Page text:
Select Committee on Foreign Affairs Minutes of Evidence

Memorandum from Mr Paul Bergne

  On 18 October, I was chosen by the Prime Minister to go at short notice to Afghanistan. I left on 23 October and travelled via Cyprus to Tajikistan where I met a number of Tajik and Afghan key figures, including the Tajik Foreign Minister and the Afghan commander-in-chief General Fahim. I continued my journey by road, eventually reaching Afghanistan on 3 November.

  My mission was to travel to Faizabad, seen at the time as the "capital" of Northern Alliance (NA) held territory (and President Rabbani's home town) and establish contact with NA leaders, with a view to discovering more about their intentions, relations with each other, and needs; and to try to influence them to see themselves as acting on behalf of the Afghan people as a whole, rather than simply in their own local or ethnic interest, and to proceed with moderation in any military successes they might have, avoiding the excesses and internecine conflicts that had been a hallmark of their previous period of government in 1992.

  When I arrived, HMG had no inkling of when the NA would launch a campaign to capture military objectives in the North of the country. It was expected that the mission I established in Faizabad would have to continue there until the next campaign season in the Spring.

  Once the campaign began in early November, it became clear that the situation was changing swiftly and radically with the focus of attention switching to the South of the country. Although I had been in telephone contact with leaders outside the Tajik area of Afghanistan, like Ismail Khan and General Dustum, my plans for meeting them had to be abandoned and I travelled twice to the area North of Kabul and the Panjshir to talk to NA leaders on the front line there. Once in Kabul itself, I was also able to meet President Rabbani with whom I had already had a number of meetings in Faizabad.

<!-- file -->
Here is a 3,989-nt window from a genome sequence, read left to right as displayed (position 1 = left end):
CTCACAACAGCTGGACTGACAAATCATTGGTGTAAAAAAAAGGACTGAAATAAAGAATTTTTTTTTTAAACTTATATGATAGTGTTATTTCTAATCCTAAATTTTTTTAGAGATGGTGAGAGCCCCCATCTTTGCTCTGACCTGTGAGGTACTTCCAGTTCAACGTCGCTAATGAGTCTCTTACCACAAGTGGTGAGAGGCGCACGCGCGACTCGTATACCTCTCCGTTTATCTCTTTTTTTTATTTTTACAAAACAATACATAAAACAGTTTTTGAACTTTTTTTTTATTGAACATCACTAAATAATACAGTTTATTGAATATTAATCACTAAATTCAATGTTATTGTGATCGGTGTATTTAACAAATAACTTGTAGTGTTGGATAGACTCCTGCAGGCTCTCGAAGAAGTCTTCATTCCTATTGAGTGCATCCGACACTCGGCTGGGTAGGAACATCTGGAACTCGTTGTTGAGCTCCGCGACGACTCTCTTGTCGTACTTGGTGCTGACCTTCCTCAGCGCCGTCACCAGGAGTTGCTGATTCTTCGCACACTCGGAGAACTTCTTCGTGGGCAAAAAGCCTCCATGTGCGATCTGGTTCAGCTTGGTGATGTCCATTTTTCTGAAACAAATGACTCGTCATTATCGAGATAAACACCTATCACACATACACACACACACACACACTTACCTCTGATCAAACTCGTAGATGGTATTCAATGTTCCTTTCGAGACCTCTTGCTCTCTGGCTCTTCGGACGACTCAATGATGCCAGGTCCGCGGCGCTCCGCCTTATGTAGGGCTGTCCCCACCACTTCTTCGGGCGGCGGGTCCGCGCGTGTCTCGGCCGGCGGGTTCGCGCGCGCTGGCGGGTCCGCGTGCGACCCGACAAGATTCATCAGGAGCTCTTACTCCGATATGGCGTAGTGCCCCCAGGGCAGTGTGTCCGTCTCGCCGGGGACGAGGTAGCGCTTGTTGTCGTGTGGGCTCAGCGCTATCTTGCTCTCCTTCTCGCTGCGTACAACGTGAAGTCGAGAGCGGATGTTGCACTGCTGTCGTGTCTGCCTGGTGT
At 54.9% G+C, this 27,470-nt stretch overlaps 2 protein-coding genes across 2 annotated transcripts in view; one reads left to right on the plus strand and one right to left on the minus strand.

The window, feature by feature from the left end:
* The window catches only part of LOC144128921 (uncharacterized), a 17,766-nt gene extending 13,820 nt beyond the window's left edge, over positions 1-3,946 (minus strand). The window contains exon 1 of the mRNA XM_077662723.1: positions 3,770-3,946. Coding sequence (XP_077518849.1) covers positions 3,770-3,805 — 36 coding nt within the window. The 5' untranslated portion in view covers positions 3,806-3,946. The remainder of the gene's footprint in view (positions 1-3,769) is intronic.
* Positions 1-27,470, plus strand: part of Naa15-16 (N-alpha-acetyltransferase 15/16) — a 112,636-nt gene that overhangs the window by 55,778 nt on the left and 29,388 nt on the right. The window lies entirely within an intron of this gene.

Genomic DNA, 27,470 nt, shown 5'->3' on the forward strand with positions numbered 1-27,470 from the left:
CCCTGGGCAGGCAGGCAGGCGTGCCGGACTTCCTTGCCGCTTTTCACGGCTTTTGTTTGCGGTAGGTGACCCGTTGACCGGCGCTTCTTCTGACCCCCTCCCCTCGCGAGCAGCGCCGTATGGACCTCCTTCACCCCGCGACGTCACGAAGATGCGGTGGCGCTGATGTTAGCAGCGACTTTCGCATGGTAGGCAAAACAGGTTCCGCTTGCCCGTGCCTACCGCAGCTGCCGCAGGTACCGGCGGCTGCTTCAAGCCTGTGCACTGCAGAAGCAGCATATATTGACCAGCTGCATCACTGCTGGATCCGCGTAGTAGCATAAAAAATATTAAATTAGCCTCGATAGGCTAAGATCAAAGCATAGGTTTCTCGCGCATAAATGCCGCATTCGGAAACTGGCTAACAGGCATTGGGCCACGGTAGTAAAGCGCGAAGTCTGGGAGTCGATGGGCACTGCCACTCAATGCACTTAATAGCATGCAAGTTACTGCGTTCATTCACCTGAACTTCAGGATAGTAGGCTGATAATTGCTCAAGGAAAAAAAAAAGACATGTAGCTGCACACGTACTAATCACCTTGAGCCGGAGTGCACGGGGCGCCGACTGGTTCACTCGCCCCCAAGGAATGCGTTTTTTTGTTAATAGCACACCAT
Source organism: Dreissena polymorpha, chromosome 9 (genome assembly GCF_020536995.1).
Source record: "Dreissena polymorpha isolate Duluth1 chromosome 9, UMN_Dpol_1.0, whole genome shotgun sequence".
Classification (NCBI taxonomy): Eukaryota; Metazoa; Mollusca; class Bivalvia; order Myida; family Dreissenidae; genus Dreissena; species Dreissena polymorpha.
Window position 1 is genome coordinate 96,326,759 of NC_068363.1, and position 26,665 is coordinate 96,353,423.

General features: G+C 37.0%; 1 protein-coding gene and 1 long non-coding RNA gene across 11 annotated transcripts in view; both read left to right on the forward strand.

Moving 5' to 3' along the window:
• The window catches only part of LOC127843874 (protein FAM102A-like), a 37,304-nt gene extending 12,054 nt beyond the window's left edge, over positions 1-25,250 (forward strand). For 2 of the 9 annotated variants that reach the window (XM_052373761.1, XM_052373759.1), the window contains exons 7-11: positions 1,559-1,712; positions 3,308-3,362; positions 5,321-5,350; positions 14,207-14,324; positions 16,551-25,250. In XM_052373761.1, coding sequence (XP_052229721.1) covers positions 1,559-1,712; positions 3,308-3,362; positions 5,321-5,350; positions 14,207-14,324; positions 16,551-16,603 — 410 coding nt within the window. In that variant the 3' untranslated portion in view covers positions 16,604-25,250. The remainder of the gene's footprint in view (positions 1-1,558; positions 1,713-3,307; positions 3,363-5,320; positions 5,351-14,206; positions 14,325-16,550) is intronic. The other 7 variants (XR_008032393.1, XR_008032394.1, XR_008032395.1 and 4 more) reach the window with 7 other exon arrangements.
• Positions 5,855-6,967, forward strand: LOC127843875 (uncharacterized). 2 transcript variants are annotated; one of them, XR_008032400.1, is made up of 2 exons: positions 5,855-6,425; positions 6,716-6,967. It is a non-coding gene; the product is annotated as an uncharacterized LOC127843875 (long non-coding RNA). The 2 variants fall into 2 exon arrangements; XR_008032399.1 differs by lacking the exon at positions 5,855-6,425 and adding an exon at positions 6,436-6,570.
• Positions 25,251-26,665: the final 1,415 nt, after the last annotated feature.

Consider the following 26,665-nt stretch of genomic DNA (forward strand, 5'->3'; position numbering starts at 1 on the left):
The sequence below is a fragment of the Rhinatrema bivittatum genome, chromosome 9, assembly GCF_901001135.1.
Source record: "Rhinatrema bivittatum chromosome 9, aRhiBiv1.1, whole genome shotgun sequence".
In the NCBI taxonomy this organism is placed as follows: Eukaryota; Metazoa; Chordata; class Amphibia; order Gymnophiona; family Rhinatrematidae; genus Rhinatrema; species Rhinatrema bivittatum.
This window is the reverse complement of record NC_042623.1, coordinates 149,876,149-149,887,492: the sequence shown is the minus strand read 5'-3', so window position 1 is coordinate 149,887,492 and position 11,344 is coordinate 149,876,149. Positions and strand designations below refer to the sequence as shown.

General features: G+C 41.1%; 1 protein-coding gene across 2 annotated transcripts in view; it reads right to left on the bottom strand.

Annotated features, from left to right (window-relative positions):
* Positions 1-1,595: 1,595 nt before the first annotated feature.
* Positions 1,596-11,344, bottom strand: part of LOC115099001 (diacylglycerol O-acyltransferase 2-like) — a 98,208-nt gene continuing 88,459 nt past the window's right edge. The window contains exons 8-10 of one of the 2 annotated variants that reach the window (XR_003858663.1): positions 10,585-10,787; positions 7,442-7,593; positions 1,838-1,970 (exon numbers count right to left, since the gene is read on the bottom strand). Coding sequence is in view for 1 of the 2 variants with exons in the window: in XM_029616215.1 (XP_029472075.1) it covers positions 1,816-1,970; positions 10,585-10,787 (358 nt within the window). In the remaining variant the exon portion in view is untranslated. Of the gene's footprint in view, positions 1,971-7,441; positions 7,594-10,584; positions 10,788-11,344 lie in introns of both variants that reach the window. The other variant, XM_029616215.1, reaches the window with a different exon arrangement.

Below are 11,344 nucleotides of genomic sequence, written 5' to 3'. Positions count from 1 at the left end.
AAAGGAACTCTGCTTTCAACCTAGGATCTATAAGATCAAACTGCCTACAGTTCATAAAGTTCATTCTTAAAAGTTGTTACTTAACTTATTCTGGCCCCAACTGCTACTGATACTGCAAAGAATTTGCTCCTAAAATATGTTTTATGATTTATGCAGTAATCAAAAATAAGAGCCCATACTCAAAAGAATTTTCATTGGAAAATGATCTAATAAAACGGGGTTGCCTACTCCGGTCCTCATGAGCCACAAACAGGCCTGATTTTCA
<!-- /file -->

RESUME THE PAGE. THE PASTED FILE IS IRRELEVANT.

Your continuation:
During my mission I was able to play a certain role in moving the NA leaders towards accepting the concessions that would be necessary in forming a post-Taleban government. I was also able to co-ordinate some of this work with Francesc Vendrell the UN representative in Afghanistan at the time. On the whole I found the NA leaders well aware of the need to avoid the mistakes of the past, although some of them displayed a well-founded suspicion of the Pashtuns most of whom they saw as tainted by the Taleban message. There was also a natural reluctance to give up political power which many regarded as the legitimate reward for having fought so bravely against the Taleban for so long.

  Although not directly connected to the reconstruction of Afghanistan, I was also able to play a significant role in defusing the fury of the NA leaders when the UK landed troops at Bagram airfield without seeking their agreement. On that occasion, although subsequent accounts have attempted to play down the incident, some of the Afghan military threatened to open fire on the C130s which were bringing the SBS into the airfield.

Paul Bergne

19 December 2001

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